Make the edge cuts whatever looks good to you. Youngblood had a good
point about looking at what is loose on the flat tarp and then cutting
that out. Occam's razor in action - the simplest answer is usually the
On the ridgeline, several thoughts.
Don't cut out much. Maybe just a couple of inches. Using the
Youngblood "cut away what looks loose" concept, if you think about a
pitched tarp, and the loose stuff at the ridgeline, reaching up there
and pinching just a couple of inches would be enough to take out that
looseness. I took too much out of the center of mine and ended up with
too much sag in the ridgeline.
Not a personal poke at Brian or Jeff, but I think that the "optimal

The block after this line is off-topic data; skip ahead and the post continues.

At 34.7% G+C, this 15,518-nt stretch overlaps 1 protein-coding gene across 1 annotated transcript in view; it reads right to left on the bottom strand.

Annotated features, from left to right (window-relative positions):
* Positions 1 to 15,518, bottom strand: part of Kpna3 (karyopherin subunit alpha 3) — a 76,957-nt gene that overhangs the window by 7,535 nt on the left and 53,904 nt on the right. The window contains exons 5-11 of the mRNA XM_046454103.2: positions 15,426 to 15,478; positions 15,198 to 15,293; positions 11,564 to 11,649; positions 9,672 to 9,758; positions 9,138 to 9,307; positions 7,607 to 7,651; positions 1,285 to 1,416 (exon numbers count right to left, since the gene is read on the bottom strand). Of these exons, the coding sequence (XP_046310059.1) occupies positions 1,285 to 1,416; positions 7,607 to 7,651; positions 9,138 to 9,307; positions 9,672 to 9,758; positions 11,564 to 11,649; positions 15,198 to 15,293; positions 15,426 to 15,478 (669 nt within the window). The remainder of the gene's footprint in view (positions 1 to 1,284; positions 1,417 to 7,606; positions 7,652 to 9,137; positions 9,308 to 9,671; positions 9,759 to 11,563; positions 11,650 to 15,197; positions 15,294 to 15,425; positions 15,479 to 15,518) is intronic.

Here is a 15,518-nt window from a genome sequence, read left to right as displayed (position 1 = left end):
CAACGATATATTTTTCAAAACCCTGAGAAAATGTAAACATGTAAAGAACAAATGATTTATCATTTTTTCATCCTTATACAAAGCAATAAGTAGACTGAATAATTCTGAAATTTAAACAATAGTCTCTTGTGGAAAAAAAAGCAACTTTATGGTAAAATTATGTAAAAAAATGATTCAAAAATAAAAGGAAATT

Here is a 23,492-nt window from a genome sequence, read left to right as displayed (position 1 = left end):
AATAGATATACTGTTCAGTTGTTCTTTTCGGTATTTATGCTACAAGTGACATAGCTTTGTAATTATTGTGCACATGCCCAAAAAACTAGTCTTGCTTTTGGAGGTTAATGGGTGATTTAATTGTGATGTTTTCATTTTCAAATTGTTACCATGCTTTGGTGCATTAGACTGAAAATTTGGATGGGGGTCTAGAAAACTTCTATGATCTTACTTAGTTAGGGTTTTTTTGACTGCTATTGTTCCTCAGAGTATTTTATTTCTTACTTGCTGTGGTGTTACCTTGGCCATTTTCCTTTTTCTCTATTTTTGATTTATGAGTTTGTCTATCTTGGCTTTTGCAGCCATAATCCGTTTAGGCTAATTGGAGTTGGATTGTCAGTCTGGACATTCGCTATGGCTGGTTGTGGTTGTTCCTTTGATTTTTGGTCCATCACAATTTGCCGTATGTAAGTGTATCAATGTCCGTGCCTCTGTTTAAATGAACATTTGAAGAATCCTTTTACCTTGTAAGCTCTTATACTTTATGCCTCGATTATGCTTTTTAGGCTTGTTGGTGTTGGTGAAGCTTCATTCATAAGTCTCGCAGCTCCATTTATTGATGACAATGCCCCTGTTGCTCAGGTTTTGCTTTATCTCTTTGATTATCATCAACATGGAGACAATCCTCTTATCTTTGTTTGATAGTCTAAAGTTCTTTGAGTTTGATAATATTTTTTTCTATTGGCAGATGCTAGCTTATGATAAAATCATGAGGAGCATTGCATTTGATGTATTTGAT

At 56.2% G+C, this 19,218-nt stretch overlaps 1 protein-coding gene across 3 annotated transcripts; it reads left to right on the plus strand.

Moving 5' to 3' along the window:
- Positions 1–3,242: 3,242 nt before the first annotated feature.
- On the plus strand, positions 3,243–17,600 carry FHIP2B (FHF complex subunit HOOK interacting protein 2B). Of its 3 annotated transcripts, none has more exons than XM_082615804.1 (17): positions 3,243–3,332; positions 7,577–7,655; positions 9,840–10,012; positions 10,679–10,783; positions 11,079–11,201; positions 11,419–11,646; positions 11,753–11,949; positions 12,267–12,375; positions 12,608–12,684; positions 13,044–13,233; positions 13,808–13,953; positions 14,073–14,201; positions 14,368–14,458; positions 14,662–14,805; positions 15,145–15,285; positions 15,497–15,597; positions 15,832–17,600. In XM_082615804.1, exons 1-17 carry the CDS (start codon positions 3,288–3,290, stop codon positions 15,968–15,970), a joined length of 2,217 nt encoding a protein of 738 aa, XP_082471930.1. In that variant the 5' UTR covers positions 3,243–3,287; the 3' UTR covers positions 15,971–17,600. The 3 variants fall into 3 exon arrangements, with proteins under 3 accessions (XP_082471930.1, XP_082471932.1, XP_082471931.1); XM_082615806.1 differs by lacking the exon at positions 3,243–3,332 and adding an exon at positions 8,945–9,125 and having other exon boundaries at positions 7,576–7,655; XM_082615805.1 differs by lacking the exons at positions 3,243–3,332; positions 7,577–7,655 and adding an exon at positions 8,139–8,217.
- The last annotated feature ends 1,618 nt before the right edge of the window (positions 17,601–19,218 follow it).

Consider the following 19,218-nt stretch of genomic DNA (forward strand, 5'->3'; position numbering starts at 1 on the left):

pitch angle" thing is a red herring. At nearly any angle, taking a
couple of inches out of the center will result in a tighter pitch.
Full stop. Is there a perfect angle for a given amount of cut? Sure.
But it helps at every other angle as well. In my opinion, anyway.
Like Youngblood says, the seams start to look a little wrinkly. I sew
poorly enough that it didn't bother me. ;-) I think that it is mostly
a cosmetic thing, and that any notching or other stuff to try to fix it
will probably weaken the structure of the tarp or cause stress risers.
I recommend making cardboard or paper cutouts. I tried marking
directly on the fabric based on the measurements from the spreadsheet,
and it was a pain. Templates are well worth the effort.
Just my opinions. Good luck and have fun.
Bill in Houston
--- In email@example.com, "ihoop101" <jhoop1@...> wrote:
> I thinking of taking my flat tarp and modifing it with catenary cuts.
> My question is -- How to you figure out how deep the cut should be? I
> have found spread sheets about the different curves but nothing about
> how to figure what depth is required/desired for a certain length.